By Michelle Chichester
You’re working hard to lose the weight and get in shape. You bought P90X®, ChaLEAN Extreme®, Slim in 6®, Hip Hop Abs®, or fill in the blank. For some people, the results they’ve worked so hard for slowly disappear as bad habits return. Some wonder how “those thin people” can stay that way all the time.
In 1993, the National Weight Control Registry (NWCR) was founded to study the behaviors of “successful losers.” Those studied lost an average of 72 pounds, with a minimum weight loss of 30 pounds, and were able to keep the weight off for at least 5 years. Looking at various studies on obesity, the researchers found 7 common factors among those who were successful in maintaining their weight loss.
Eating a low-calorie, low-fat diet. Those studied ate an average of 1,385 calories per day (plus or minus 557), with an average of 26.6 percent coming from fat. Although 26.6 percent from fat may seem high to you, it is lower than the typical American’s diet, which consists of simple carbs and ready-to-eat, low-cost processed food. Also, the researchers found that fast food visits were limited to less than ONE per month (step away from the fries!).
Participating in a high level of physical activity. Those studied burned an average of over 2,600 calories per day. This calorie burn came from doing normal, everyday physical activity, including a lot of walking. In fact, over 75 percent of the participants included walking as a form of exercise, with 48 percent of the total participants adding walking to other forms of exercise. Think it can’t be done? The next time you go somewhere, try parking a little farther away and walking, take the stairs instead of the elevator, get off the bus or subway one stop sooner, or walk the dog around the block the next time you want to reach for a snack. It’s a great way to get in a little more exercise time.
Limiting TV viewing. I heard something great the other day. Someone said that they had always made excuses about not having enough time to exercise. Yet, they always fit in 3 hours of TV viewing every night. Instead of plopping down in front of the TV at night, try to find other things to do. Why not take this time to pop in your favorite exercise DVD? Take a walk with your kids, read a book, or take a class. Not only will it get you moving, it also stimulates your brain in a way that TV viewing can’t. It can also kill that urge for mindless snacking while watching TV.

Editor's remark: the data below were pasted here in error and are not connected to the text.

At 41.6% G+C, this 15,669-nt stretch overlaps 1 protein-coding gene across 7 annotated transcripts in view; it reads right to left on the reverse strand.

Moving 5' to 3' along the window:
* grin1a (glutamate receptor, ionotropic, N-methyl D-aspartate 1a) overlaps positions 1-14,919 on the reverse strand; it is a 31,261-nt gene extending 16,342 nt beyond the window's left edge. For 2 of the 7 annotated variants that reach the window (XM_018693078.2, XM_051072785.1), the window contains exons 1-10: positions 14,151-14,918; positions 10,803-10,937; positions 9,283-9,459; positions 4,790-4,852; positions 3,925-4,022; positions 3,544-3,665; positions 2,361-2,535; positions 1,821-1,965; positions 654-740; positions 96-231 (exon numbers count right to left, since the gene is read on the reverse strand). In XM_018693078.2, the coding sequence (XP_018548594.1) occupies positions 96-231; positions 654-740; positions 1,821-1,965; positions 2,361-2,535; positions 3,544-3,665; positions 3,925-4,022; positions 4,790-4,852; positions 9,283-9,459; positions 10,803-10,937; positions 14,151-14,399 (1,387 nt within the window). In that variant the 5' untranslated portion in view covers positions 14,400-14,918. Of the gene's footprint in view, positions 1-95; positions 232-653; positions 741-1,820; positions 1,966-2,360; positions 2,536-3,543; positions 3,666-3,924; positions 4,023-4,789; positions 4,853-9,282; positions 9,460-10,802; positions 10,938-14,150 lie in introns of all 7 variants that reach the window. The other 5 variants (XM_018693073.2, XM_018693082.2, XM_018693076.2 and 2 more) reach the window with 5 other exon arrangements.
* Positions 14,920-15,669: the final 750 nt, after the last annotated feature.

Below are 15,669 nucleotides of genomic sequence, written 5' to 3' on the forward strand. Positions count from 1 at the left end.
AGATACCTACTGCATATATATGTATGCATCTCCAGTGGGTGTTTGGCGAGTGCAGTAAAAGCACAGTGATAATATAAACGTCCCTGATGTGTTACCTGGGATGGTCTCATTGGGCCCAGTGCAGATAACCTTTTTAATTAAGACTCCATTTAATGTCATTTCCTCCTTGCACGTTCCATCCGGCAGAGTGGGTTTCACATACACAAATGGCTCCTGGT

Eating breakfast. Those studied rarely skipped breakfast. After “fasting” all night, your body actually needs the energy that a healthy breakfast can provide. Eating breakfast makes you less likely to grab that pastry in the kitchen at work or run out for fast food at lunchtime. It also keeps your metabolism going, so that your body doesn’t shift into the “protect and conserve all fat” mode.
Maintaining dietary consistency. To the successful weight losers (or winners!), “diet” is not a bad word. They are always consistent with how many calories they are eating. There is no “cheat” day or falling off of the wagon during holidays or vacations.
Maintaining a high level of dietary restraint. This goes along with factor #5. Those who are successful at weight loss are always conscious about the types of foods that go in their mouths. When you are trying to maintain your hard-deserved weight loss, be conscious of the types of foods you are eating. One hundred calories of your favorite candy treat are not the same as 100 calories of a protein shake. But, if you “mess up,” don’t beat yourself up. Those who are successful at keeping the weight off jump right back in where they left off, which leads us to the last common factor . . .
Frequent self-weighing. Seventy-five percent of those looked at by the NWCR weighed themselves at least once a week, with almost half (44 percent) weighing in every day. This allowed them to keep track of any weight gain (or loss) and to address it before it became a “big” problem. Also included in this self-monitoring behavior was the continued counting of calories and fat grams. This continued “reinforcement” goes a long way toward keeping you on track for a slimmer today and healthier tomorrow.
Sources: Butryn, M.L., et al. Obesity (Silver Spring). 2007; 15:3091–3096.; Catenacci, V.A., et al. Obesity. 2008; 16:153–161.; Gorin, A.A., et al. International Journal of Obesity. 2004; 28:278–281.; Klem, M.L., et al. American Journal of Clinical Nutrition. 1997; 66:239–246.; Klem M.L., et al. Health Psychology. 1998; 17:336–345.; Phelan, S., et al. Obesity (Silver Spring). 2007; 15:2470–2477.; Wyatt, H.R., et al. Obesity Research. 2002;10:78–82.